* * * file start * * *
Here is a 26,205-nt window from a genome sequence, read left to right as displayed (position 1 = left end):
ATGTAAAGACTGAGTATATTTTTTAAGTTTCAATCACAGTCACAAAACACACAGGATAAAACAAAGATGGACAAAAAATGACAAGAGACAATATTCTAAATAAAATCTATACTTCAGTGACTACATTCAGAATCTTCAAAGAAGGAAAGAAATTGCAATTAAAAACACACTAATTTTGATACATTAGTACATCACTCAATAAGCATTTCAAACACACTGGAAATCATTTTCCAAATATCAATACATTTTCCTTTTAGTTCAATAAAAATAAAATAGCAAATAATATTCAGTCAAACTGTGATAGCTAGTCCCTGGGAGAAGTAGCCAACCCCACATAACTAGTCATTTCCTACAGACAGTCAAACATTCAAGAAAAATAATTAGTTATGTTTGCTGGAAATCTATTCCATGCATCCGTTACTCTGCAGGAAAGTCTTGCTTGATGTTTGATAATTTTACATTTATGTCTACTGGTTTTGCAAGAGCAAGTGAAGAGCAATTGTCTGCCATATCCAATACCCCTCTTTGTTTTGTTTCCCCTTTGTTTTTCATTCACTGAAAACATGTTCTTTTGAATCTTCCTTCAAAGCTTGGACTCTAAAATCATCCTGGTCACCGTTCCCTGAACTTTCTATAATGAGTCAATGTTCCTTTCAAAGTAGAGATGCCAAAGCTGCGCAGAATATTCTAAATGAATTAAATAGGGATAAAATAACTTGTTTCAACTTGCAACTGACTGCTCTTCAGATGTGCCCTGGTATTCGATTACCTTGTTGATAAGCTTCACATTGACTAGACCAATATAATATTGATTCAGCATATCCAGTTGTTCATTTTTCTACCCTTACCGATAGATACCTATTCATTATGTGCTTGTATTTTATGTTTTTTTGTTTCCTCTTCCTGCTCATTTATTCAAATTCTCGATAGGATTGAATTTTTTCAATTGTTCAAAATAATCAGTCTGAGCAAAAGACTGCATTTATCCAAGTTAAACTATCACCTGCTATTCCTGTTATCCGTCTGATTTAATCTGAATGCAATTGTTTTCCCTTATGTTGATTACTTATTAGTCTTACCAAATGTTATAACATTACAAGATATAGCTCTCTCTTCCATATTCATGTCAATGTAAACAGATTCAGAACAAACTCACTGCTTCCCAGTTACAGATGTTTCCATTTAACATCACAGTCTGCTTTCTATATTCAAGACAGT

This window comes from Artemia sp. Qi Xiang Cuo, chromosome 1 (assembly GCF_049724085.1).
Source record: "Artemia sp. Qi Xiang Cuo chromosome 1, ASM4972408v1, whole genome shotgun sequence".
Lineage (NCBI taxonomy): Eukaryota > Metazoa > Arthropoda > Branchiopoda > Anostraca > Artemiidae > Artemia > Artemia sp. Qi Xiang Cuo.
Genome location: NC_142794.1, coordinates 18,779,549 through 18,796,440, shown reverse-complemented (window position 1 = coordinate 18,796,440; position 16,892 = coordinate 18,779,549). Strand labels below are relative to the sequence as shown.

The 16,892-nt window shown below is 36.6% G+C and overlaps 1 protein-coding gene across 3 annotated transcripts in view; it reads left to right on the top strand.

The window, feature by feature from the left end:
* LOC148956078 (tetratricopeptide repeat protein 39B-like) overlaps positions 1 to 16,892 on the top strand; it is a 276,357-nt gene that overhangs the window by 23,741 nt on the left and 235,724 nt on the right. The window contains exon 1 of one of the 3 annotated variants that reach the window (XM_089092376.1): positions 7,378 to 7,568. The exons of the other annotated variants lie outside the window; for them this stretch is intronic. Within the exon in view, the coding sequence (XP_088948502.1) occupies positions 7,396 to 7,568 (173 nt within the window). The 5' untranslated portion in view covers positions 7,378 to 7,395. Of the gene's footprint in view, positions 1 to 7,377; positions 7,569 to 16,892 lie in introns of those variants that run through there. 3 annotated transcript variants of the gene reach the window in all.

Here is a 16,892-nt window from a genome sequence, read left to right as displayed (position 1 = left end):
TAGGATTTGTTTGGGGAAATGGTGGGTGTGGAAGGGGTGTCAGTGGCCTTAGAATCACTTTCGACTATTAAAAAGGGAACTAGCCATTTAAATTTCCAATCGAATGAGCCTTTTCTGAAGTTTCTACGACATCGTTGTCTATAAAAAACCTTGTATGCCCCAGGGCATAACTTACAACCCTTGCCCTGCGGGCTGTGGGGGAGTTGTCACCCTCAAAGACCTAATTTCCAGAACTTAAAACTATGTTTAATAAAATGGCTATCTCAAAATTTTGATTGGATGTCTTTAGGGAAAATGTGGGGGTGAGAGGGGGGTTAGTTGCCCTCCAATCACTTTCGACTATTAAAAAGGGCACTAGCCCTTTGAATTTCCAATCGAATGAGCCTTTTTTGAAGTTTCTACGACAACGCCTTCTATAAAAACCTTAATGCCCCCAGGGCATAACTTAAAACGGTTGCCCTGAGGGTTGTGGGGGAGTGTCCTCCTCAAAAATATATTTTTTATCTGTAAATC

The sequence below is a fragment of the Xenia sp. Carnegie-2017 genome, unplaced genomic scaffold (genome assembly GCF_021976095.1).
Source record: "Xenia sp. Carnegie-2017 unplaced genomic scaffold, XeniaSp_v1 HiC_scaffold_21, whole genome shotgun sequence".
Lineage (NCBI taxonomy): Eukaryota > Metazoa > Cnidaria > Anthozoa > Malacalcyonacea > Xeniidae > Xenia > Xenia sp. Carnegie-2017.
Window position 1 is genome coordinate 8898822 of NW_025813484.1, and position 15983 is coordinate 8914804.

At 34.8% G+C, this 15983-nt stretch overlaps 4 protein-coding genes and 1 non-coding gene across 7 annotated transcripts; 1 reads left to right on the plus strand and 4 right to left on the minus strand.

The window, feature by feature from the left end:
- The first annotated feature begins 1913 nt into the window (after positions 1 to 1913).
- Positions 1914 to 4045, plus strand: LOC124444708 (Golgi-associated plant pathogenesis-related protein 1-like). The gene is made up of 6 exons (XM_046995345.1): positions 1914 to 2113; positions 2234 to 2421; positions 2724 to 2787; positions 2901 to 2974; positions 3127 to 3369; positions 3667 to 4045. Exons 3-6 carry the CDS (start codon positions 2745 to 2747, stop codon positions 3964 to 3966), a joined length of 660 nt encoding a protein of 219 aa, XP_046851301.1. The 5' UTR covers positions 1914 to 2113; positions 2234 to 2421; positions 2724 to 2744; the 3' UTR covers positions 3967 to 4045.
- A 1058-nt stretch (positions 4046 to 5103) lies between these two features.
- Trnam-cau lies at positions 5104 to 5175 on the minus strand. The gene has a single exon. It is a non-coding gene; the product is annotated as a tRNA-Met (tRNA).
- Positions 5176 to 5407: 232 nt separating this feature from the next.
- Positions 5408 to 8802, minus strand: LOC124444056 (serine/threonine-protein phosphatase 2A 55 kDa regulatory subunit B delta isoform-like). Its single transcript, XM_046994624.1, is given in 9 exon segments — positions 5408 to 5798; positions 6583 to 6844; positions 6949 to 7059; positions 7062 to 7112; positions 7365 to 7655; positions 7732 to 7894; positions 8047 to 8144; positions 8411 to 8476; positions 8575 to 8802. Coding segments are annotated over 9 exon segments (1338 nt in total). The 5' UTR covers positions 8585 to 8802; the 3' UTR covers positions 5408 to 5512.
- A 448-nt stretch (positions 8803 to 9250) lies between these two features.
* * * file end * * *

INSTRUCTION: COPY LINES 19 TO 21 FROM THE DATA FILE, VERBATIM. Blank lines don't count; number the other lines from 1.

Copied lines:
- Positions 1914 to 4045, plus strand: LOC124444708 (Golgi-associated plant pathogenesis-related protein 1-like). The gene is made up of 6 exons (XM_046995345.1): positions 1914 to 2113; positions 2234 to 2421; positions 2724 to 2787; positions 2901 to 2974; positions 3127 to 3369; positions 3667 to 4045. Exons 3-6 carry the CDS (start codon positions 2745 to 2747, stop codon positions 3964 to 3966), a joined length of 660 nt encoding a protein of 219 aa, XP_046851301.1. The 5' UTR covers positions 1914 to 2113; positions 2234 to 2421; positions 2724 to 2744; the 3' UTR covers positions 3967 to 4045.
- A 1058-nt stretch (positions 4046 to 5103) lies between these two features.
- Trnam-cau lies at positions 5104 to 5175 on the minus strand. The gene has a single exon. It is a non-coding gene; the product is annotated as a tRNA-Met (tRNA).